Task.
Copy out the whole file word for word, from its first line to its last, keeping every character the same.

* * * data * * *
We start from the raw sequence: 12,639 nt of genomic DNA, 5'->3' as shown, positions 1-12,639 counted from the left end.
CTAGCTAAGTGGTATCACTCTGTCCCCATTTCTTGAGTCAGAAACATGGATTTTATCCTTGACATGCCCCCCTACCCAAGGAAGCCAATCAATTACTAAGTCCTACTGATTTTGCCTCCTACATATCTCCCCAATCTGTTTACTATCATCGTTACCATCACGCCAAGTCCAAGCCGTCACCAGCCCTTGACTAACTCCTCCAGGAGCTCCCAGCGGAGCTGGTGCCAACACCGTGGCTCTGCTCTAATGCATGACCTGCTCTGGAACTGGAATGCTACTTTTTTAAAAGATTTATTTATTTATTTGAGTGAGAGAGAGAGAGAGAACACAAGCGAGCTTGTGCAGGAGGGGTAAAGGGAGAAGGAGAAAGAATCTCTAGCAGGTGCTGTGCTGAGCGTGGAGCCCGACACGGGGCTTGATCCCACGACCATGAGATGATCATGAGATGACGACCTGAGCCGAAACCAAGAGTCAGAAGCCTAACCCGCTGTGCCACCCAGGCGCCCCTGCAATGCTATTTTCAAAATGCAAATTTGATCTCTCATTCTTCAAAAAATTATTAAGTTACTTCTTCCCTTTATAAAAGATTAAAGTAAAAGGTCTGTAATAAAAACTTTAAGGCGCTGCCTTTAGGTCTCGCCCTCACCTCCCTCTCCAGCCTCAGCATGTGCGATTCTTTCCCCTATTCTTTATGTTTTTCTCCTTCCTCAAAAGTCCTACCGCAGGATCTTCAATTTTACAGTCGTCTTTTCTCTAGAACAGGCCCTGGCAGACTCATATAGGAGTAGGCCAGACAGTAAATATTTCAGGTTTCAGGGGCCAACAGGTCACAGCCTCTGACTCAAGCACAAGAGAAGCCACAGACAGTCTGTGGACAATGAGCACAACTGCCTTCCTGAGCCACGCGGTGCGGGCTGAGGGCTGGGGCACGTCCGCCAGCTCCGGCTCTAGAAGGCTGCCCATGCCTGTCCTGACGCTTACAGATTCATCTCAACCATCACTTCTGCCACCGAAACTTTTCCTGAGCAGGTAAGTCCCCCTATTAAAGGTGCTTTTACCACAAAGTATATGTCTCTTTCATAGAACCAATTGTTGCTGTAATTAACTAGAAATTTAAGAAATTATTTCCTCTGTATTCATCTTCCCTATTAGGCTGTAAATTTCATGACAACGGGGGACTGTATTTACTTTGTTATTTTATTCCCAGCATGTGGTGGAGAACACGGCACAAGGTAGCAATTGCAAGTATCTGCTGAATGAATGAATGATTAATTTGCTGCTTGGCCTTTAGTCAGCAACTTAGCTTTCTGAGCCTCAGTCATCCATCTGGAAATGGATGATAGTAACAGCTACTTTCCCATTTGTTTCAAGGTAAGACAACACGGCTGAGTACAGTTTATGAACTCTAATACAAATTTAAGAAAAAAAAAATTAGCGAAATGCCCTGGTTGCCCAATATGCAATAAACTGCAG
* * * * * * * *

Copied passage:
We start from the raw sequence: 12,639 nt of genomic DNA, 5'->3' as shown, positions 1-12,639 counted from the left end.
CTAGCTAAGTGGTATCACTCTGTCCCCATTTCTTGAGTCAGAAACATGGATTTTATCCTTGACATGCCCCCCTACCCAAGGAAGCCAATCAATTACTAAGTCCTACTGATTTTGCCTCCTACATATCTCCCCAATCTGTTTACTATCATCGTTACCATCACGCCAAGTCCAAGCCGTCACCAGCCCTTGACTAACTCCTCCAGGAGCTCCCAGCGGAGCTGGTGCCAACACCGTGGCTCTGCTCTAATGCATGACCTGCTCTGGAACTGGAATGCTACTTTTTTAAAAGATTTATTTATTTATTTGAGTGAGAGAGAGAGAGAGAACACAAGCGAGCTTGTGCAGGAGGGGTAAAGGGAGAAGGAGAAAGAATCTCTAGCAGGTGCTGTGCTGAGCGTGGAGCCCGACACGGGGCTTGATCCCACGACCATGAGATGATCATGAGATGACGACCTGAGCCGAAACCAAGAGTCAGAAGCCTAACCCGCTGTGCCACCCAGGCGCCCCTGCAATGCTATTTTCAAAATGCAAATTTGATCTCTCATTCTTCAAAAAATTATTAAGTTACTTCTTCCCTTTATAAAAGATTAAAGTAAAAGGTCTGTAATAAAAACTTTAAGGCGCTGCCTTTAGGTCTCGCCCTCACCTCCCTCTCCAGCCTCAGCATGTGCGATTCTTTCCCCTATTCTTTATGTTTTTCTCCTTCCTCAAAAGTCCTACCGCAGGATCTTCAATTTTACAGTCGTCTTTTCTCTAGAACAGGCCCTGGCAGACTCATATAGGAGTAGGCCAGACAGTAAATATTTCAGGTTTCAGGGGCCAACAGGTCACAGCCTCTGACTCAAGCACAAGAGAAGCCACAGACAGTCTGTGGACAATGAGCACAACTGCCTTCCTGAGCCACGCGGTGCGGGCTGAGGGCTGGGGCACGTCCGCCAGCTCCGGCTCTAGAAGGCTGCCCATGCCTGTCCTGACGCTTACAGATTCATCTCAACCATCACTTCTGCCACCGAAACTTTTCCTGAGCAGGTAAGTCCCCCTATTAAAGGTGCTTTTACCACAAAGTATATGTCTCTTTCATAGAACCAATTGTTGCTGTAATTAACTAGAAATTTAAGAAATTATTTCCTCTGTATTCATCTTCCCTATTAGGCTGTAAATTTCATGACAACGGGGGACTGTATTTACTTTGTTATTTTATTCCCAGCATGTGGTGGAGAACACGGCACAAGGTAGCAATTGCAAGTATCTGCTGAATGAATGAATGATTAATTTGCTGCTTGGCCTTTAGTCAGCAACTTAGCTTTCTGAGCCTCAGTCATCCATCTGGAAATGGATGATAGTAACAGCTACTTTCCCATTTGTTTCAAGGTAAGACAACACGGCTGAGTACAGTTTATGAACTCTAATACAAATTTAAGAAAAAAAAAATTAGCGAAATGCCCTGGTTGCCCAATATGCAATAAACTGCAG